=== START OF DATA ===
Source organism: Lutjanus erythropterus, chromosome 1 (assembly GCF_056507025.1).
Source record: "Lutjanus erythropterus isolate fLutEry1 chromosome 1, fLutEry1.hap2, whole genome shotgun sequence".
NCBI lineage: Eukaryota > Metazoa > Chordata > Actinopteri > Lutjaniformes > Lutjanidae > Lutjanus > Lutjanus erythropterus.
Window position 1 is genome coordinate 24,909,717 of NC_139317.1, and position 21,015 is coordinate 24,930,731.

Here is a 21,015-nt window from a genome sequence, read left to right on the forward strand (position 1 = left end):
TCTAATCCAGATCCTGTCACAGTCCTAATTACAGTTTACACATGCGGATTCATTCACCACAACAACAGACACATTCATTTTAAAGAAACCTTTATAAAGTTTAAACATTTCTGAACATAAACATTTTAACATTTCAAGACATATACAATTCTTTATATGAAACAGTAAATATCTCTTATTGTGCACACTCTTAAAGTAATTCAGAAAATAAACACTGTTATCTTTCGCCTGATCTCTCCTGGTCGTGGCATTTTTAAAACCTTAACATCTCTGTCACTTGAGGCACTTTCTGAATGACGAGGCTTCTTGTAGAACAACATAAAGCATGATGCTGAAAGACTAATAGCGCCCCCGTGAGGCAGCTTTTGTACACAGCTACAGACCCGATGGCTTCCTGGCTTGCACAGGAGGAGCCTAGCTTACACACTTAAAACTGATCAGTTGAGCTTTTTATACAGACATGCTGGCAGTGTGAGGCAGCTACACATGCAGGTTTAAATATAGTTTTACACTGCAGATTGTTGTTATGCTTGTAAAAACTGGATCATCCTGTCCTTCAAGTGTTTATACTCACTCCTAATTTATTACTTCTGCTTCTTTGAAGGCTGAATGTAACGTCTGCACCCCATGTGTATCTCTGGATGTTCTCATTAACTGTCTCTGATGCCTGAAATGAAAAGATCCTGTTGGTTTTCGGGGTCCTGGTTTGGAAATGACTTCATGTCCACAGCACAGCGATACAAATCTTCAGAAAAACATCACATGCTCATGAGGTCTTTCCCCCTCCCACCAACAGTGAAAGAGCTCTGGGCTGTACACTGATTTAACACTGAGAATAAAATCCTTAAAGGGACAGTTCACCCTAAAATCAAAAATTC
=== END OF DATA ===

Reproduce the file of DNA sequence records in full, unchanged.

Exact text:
Source organism: Lutjanus erythropterus, chromosome 1 (assembly GCF_056507025.1).
Source record: "Lutjanus erythropterus isolate fLutEry1 chromosome 1, fLutEry1.hap2, whole genome shotgun sequence".
NCBI lineage: Eukaryota > Metazoa > Chordata > Actinopteri > Lutjaniformes > Lutjanidae > Lutjanus > Lutjanus erythropterus.
Window position 1 is genome coordinate 24,909,717 of NC_139317.1, and position 21,015 is coordinate 24,930,731.

Here is a 21,015-nt window from a genome sequence, read left to right on the forward strand (position 1 = left end):
TCTAATCCAGATCCTGTCACAGTCCTAATTACAGTTTACACATGCGGATTCATTCACCACAACAACAGACACATTCATTTTAAAGAAACCTTTATAAAGTTTAAACATTTCTGAACATAAACATTTTAACATTTCAAGACATATACAATTCTTTATATGAAACAGTAAATATCTCTTATTGTGCACACTCTTAAAGTAATTCAGAAAATAAACACTGTTATCTTTCGCCTGATCTCTCCTGGTCGTGGCATTTTTAAAACCTTAACATCTCTGTCACTTGAGGCACTTTCTGAATGACGAGGCTTCTTGTAGAACAACATAAAGCATGATGCTGAAAGACTAATAGCGCCCCCGTGAGGCAGCTTTTGTACACAGCTACAGACCCGATGGCTTCCTGGCTTGCACAGGAGGAGCCTAGCTTACACACTTAAAACTGATCAGTTGAGCTTTTTATACAGACATGCTGGCAGTGTGAGGCAGCTACACATGCAGGTTTAAATATAGTTTTACACTGCAGATTGTTGTTATGCTTGTAAAAACTGGATCATCCTGTCCTTCAAGTGTTTATACTCACTCCTAATTTATTACTTCTGCTTCTTTGAAGGCTGAATGTAACGTCTGCACCCCATGTGTATCTCTGGATGTTCTCATTAACTGTCTCTGATGCCTGAAATGAAAAGATCCTGTTGGTTTTCGGGGTCCTGGTTTGGAAATGACTTCATGTCCACAGCACAGCGATACAAATCTTCAGAAAAACATCACATGCTCATGAGGTCTTTCCCCCTCCCACCAACAGTGAAAGAGCTCTGGGCTGTACACTGATTTAACACTGAGAATAAAATCCTTAAAGGGACAGTTCACCCTAAAATCAAAAATTC